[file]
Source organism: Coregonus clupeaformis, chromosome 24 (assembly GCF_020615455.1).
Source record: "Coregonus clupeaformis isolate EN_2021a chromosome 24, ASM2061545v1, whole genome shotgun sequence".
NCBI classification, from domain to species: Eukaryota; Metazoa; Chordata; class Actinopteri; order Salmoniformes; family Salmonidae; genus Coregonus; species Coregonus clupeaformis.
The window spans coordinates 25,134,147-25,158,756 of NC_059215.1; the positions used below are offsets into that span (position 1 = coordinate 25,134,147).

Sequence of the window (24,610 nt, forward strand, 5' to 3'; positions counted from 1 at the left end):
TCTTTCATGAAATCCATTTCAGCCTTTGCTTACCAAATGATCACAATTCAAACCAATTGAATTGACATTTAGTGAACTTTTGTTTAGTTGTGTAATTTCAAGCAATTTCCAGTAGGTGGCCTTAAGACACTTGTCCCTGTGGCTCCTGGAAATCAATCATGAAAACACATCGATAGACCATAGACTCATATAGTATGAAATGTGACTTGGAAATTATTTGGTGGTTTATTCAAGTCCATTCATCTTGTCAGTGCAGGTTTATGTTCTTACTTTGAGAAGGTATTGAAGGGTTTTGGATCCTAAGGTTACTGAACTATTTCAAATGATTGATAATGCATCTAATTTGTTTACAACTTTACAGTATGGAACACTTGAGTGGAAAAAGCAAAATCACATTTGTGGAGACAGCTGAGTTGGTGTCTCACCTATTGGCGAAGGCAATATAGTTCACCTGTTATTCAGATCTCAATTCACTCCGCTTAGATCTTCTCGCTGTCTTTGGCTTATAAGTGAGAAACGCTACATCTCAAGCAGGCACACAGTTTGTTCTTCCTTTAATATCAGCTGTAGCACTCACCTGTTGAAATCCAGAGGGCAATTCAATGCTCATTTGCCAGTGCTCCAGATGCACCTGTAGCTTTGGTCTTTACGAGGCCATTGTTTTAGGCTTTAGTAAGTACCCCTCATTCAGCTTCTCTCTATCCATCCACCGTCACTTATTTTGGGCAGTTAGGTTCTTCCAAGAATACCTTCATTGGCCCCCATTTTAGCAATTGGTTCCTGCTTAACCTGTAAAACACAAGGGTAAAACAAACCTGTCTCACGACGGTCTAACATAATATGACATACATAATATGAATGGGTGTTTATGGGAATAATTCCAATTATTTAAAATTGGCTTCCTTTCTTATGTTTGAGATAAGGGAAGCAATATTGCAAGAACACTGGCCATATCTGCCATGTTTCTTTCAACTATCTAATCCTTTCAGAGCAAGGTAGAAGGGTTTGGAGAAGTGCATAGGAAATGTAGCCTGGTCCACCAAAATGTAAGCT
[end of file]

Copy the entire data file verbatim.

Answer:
Source organism: Coregonus clupeaformis, chromosome 24 (assembly GCF_020615455.1).
Source record: "Coregonus clupeaformis isolate EN_2021a chromosome 24, ASM2061545v1, whole genome shotgun sequence".
NCBI classification, from domain to species: Eukaryota; Metazoa; Chordata; class Actinopteri; order Salmoniformes; family Salmonidae; genus Coregonus; species Coregonus clupeaformis.
The window spans coordinates 25,134,147-25,158,756 of NC_059215.1; the positions used below are offsets into that span (position 1 = coordinate 25,134,147).

Sequence of the window (24,610 nt, forward strand, 5' to 3'; positions counted from 1 at the left end):
TCTTTCATGAAATCCATTTCAGCCTTTGCTTACCAAATGATCACAATTCAAACCAATTGAATTGACATTTAGTGAACTTTTGTTTAGTTGTGTAATTTCAAGCAATTTCCAGTAGGTGGCCTTAAGACACTTGTCCCTGTGGCTCCTGGAAATCAATCATGAAAACACATCGATAGACCATAGACTCATATAGTATGAAATGTGACTTGGAAATTATTTGGTGGTTTATTCAAGTCCATTCATCTTGTCAGTGCAGGTTTATGTTCTTACTTTGAGAAGGTATTGAAGGGTTTTGGATCCTAAGGTTACTGAACTATTTCAAATGATTGATAATGCATCTAATTTGTTTACAACTTTACAGTATGGAACACTTGAGTGGAAAAAGCAAAATCACATTTGTGGAGACAGCTGAGTTGGTGTCTCACCTATTGGCGAAGGCAATATAGTTCACCTGTTATTCAGATCTCAATTCACTCCGCTTAGATCTTCTCGCTGTCTTTGGCTTATAAGTGAGAAACGCTACATCTCAAGCAGGCACACAGTTTGTTCTTCCTTTAATATCAGCTGTAGCACTCACCTGTTGAAATCCAGAGGGCAATTCAATGCTCATTTGCCAGTGCTCCAGATGCACCTGTAGCTTTGGTCTTTACGAGGCCATTGTTTTAGGCTTTAGTAAGTACCCCTCATTCAGCTTCTCTCTATCCATCCACCGTCACTTATTTTGGGCAGTTAGGTTCTTCCAAGAATACCTTCATTGGCCCCCATTTTAGCAATTGGTTCCTGCTTAACCTGTAAAACACAAGGGTAAAACAAACCTGTCTCACGACGGTCTAACATAATATGACATACATAATATGAATGGGTGTTTATGGGAATAATTCCAATTATTTAAAATTGGCTTCCTTTCTTATGTTTGAGATAAGGGAAGCAATATTGCAAGAACACTGGCCATATCTGCCATGTTTCTTTCAACTATCTAATCCTTTCAGAGCAAGGTAGAAGGGTTTGGAGAAGTGCATAGGAAATGTAGCCTGGTCCACCAAAATGTAAGCT